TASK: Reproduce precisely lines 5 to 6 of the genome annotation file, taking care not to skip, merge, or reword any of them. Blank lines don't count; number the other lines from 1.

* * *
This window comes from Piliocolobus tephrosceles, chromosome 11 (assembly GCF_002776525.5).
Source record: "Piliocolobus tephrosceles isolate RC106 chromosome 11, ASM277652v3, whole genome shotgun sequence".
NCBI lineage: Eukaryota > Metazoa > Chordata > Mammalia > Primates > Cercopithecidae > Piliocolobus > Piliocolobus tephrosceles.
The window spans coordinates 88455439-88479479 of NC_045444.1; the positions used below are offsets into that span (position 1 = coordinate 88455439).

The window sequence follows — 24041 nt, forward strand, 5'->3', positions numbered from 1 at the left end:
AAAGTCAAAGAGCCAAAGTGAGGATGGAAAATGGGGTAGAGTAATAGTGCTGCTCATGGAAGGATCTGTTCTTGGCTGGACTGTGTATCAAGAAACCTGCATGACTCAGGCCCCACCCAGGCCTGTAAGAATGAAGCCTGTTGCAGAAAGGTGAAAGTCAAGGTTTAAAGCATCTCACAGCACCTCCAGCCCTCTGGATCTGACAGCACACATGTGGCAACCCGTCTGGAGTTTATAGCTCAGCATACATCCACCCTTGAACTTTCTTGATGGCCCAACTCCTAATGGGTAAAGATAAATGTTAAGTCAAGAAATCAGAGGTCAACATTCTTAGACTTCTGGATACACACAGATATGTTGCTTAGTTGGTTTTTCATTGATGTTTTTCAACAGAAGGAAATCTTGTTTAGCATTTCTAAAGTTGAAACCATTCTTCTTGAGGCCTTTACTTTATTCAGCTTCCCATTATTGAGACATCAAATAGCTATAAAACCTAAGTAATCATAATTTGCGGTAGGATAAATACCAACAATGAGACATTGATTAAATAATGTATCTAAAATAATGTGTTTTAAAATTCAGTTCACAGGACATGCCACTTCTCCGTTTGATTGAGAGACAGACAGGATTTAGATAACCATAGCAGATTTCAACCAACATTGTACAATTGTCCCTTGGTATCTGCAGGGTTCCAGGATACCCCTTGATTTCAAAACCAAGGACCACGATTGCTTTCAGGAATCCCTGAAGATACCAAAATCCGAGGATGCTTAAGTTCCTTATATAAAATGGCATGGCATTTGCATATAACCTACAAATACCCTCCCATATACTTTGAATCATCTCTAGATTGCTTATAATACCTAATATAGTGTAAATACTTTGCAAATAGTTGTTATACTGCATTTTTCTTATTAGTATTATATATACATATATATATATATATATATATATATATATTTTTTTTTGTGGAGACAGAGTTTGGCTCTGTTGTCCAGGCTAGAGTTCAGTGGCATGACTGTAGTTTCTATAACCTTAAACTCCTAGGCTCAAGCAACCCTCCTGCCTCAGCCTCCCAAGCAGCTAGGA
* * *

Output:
The window sequence follows — 24041 nt, forward strand, 5'->3', positions numbered from 1 at the left end:
AAAGTCAAAGAGCCAAAGTGAGGATGGAAAATGGGGTAGAGTAATAGTGCTGCTCATGGAAGGATCTGTTCTTGGCTGGACTGTGTATCAAGAAACCTGCATGACTCAGGCCCCACCCAGGCCTGTAAGAATGAAGCCTGTTGCAGAAAGGTGAAAGTCAAGGTTTAAAGCATCTCACAGCACCTCCAGCCCTCTGGATCTGACAGCACACATGTGGCAACCCGTCTGGAGTTTATAGCTCAGCATACATCCACCCTTGAACTTTCTTGATGGCCCAACTCCTAATGGGTAAAGATAAATGTTAAGTCAAGAAATCAGAGGTCAACATTCTTAGACTTCTGGATACACACAGATATGTTGCTTAGTTGGTTTTTCATTGATGTTTTTCAACAGAAGGAAATCTTGTTTAGCATTTCTAAAGTTGAAACCATTCTTCTTGAGGCCTTTACTTTATTCAGCTTCCCATTATTGAGACATCAAATAGCTATAAAACCTAAGTAATCATAATTTGCGGTAGGATAAATACCAACAATGAGACATTGATTAAATAATGTATCTAAAATAATGTGTTTTAAAATTCAGTTCACAGGACATGCCACTTCTCCGTTTGATTGAGAGACAGACAGGATTTAGATAACCATAGCAGATTTCAACCAACATTGTACAATTGTCCCTTGGTATCTGCAGGGTTCCAGGATACCCCTTGATTTCAAAACCAAGGACCACGATTGCTTTCAGGAATCCCTGAAGATACCAAAATCCGAGGATGCTTAAGTTCCTTATATAAAATGGCATGGCATTTGCATATAACCTACAAATACCCTCCCATATACTTTGAATCATCTCTAGATTGCTTATAATACCTAATATAGTGTAAATACTTTGCAAATAGTTGTTATACTGCATTTTTCTTATTAGTATTATATATACATATATATATATATATATATATATATATATTTTTTTTTGTGGAGACAGAGTTTGGCTCTGTTGTCCAGGCTAGAGTTCAGTGGCATGACTGTAGTTTCTATAACCTTAAACTCCTAGGCTCAAGCAACCCTCCTGCCTCAGCCTCCCAAGCAGCTAGGA